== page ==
Another thing that I pay attention to is when my sensei leaves by car (after keiko). When I see him off, I wait until I can no longer see his car before turning away. I learned this after watching how the Riot Squad Police treated their sensei (its possible she is talking about the elite tokuren kenshi in her prefecture).

By continuing to be a deshi like this I have learned some good things, for example: how to use language properly (i.e. learning to by polite in Japanese) and how to be sensitive to nuances in peoples conversations, so now I am at ease with speaking to people who are my superior (i.e. by rank, age, profession, etc). There are other things as well, for example I am able to think and predict what sensei will say/want next, and am already in motion before anything is actually said.

At one time, my sensei told me that deshi have responsibilities. I didn’t really understand what these could be and I thought about it to myself. I think a deshi’s responsibility/job is to keep whats taught to them by their sensei and act within there limits, and to pass these teachings onto their kohai. I still don’t have the ability to do this, so in the meantime I will try my best at keiko, and aim to become a good sempai in the future.

At first I didn’t really know what it means to be a “deshi,” but thanks to everything that my sensei has taught me, I think I am getting closer to understanding the true meaning. Ever since becoming a deshi my sensei has shouted at me a lot; but since there few people around to scold me, I am thankful that he is there, as I know it for my own benefit.

From now on, through kendo and as a deshi/person, I want to keep learning about life.


Source

剣道時代2011年4月。「私は弟子です」。蓮田和佳。

Published by

George

I'm the founder and chief editor of kenshi247.net. Amongst other things I am a high school kendo club coach, an avid practitioner of classical swordsmanship, a history student, and a vegetarian.

5 thoughts on “I am a deshi”

  1. Hi George,

    thanks for one more wonderful read!!
    I had a good laugh with the part about being “shouted a lot”, and got literally struck when got to the closure: “From now on, through kendo and as a deshi/person, I want to keep learning about life.”.
    And, to introduce a great article, a great photo as well!!
    I wonder if it’s you while advising your students…

    Regards,

    Marco from Madrid

  2. Thanks for your comment Marco. No, the picture is not me, thats a 8dan sensei who helps teach a kids kendo class near my work.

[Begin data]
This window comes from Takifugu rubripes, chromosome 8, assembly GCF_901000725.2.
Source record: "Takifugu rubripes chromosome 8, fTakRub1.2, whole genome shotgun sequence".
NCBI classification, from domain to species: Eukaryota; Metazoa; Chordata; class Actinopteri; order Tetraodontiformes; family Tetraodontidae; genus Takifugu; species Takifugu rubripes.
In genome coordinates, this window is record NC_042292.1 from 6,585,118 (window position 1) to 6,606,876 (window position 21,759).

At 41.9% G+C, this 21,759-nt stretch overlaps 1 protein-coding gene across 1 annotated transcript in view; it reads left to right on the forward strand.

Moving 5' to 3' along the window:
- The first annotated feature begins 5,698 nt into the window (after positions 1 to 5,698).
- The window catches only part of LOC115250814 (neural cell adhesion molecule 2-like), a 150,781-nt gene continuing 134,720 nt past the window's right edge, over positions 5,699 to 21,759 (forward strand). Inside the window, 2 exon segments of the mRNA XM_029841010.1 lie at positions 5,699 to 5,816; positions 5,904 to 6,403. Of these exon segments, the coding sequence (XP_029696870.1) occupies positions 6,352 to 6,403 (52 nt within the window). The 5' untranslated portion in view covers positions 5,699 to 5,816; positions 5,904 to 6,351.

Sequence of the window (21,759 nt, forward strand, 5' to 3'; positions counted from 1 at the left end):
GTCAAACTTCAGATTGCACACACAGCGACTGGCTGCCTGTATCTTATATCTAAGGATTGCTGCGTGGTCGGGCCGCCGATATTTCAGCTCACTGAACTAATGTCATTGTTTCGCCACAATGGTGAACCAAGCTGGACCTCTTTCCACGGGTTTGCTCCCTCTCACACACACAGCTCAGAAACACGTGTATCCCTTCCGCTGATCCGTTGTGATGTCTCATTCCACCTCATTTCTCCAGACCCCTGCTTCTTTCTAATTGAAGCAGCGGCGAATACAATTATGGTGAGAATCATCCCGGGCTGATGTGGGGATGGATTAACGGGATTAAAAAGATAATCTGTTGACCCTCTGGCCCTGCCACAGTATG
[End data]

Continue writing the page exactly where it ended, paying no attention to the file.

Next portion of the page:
Training students to become a good person is a lot easier when they are children… if your deshi are adults it gets a lot more complicated. I recently advised a kohai of mine to draw a line between himself and his adult students. This doesn’t mean to be less-friendly, but it does mean that a relationship between a teacher and a student should not be one of friends. If you are teaching your friend, how can you ever get angry at them and discipline them??

    I’m glad you enjoyed the article!

  3. “If you are teaching your friend, how can you ever get angry at them and discipline them??”

    Haha! Good point, G! That’s the exact advice we got at Teacher’s College: remember that you can be friendly, but not their friend. Sounds harsh at first and it can be difficult for some people, especially for good people. Ego-trippers unfortunately have no trouble with that because they already assume they are above their students, which is not the same thing at all.

    A distance naturally springs up between teacher and student anyway. When you cross over from the shimoza (low side) to the kamiza (high side), those still on the shimoza start to relate to you differently. Except for those who are a similar age to you or who started kendo at a similar time. Those relationships usually stay the same, thank God. b

  4. Hey Ben,

    You should be quoting Morishima sensei and not me! I’ve fallen into the trap of being too friendly with students and I’ve also mistaken my sensei’s anger for something else. Those that get angry at you are often those that are expecting the most from you.

    Great comment as usual!